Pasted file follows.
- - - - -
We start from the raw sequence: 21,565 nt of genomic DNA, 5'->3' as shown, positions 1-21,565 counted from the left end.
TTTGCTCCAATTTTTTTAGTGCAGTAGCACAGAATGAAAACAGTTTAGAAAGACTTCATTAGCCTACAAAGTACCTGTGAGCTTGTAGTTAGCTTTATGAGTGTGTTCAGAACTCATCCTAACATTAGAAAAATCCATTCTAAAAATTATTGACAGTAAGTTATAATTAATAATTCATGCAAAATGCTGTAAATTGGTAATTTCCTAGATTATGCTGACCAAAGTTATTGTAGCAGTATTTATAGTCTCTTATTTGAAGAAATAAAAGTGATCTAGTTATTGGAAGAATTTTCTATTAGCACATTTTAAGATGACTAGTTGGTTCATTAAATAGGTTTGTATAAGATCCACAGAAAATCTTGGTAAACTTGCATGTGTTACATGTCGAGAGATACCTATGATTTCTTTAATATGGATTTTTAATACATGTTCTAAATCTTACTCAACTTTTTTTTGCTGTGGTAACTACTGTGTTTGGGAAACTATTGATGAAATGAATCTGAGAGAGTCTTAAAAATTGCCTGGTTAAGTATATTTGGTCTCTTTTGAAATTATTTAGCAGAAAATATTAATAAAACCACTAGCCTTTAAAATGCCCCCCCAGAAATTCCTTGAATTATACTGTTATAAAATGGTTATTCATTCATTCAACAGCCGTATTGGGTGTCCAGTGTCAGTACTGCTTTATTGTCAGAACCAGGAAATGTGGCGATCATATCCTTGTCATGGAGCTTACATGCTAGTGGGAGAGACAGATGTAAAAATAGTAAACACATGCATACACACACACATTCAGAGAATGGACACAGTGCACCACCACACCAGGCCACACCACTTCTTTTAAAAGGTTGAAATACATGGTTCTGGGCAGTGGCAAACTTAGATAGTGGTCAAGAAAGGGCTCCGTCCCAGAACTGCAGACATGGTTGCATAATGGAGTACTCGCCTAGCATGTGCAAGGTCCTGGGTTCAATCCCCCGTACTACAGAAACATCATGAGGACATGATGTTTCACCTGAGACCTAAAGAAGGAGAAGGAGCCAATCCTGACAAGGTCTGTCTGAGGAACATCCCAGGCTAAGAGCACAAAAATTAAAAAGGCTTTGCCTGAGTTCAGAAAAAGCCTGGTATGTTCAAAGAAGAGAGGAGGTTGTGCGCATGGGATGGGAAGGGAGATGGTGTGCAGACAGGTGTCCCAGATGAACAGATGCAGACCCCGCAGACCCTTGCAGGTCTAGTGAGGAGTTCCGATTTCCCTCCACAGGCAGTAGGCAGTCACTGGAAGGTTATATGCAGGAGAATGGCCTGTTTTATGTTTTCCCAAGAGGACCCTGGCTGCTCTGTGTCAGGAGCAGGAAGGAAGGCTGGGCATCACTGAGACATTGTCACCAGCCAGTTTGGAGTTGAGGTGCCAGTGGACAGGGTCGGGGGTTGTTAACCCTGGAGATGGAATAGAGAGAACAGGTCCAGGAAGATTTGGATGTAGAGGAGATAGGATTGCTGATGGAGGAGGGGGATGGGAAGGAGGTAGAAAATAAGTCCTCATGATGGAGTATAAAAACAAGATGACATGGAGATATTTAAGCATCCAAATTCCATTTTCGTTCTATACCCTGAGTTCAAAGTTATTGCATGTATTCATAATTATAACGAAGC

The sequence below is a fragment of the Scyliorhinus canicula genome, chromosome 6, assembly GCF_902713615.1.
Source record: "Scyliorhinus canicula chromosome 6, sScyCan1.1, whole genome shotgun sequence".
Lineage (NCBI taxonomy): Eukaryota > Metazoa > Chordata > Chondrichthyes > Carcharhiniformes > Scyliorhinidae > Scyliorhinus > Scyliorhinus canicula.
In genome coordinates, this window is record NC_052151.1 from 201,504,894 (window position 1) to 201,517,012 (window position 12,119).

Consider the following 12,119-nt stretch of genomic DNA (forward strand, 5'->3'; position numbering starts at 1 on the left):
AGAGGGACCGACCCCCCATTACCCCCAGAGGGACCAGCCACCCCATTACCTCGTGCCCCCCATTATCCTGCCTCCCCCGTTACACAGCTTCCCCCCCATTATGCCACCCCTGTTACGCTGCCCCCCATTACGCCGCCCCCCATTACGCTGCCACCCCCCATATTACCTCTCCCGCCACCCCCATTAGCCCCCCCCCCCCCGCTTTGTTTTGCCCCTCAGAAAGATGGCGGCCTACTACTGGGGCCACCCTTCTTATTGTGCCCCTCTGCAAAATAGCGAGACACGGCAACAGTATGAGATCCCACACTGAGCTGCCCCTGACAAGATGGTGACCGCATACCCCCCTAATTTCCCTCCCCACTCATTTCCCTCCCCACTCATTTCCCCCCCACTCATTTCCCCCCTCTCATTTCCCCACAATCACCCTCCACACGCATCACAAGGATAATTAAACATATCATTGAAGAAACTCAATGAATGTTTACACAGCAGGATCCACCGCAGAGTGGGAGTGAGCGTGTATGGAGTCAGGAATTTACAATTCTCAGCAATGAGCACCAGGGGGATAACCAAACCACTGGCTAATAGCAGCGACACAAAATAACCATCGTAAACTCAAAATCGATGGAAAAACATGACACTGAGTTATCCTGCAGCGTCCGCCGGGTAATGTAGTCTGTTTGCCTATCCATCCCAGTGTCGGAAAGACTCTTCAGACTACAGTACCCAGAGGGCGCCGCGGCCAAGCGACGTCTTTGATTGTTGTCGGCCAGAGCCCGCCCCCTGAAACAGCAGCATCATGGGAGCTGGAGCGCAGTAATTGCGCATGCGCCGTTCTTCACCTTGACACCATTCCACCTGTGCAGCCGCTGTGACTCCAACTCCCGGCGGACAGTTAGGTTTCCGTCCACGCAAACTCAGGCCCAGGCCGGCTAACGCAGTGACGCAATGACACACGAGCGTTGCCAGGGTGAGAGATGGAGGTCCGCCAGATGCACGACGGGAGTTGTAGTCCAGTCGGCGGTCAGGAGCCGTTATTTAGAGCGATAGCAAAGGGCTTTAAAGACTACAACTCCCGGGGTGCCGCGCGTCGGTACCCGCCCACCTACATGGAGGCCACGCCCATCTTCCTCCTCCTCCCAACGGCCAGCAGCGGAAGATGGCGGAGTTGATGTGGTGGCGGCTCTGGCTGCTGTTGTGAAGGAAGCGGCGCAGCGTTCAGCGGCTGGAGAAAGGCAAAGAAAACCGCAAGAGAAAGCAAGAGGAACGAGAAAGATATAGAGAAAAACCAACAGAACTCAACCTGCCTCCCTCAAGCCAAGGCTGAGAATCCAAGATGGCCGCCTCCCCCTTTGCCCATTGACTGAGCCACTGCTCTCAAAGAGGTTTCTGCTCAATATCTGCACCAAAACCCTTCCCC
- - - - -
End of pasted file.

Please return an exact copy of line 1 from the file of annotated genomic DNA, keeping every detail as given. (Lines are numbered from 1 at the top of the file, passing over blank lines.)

We start from the raw sequence: 21,565 nt of genomic DNA, 5'->3' as shown, positions 1-21,565 counted from the left end.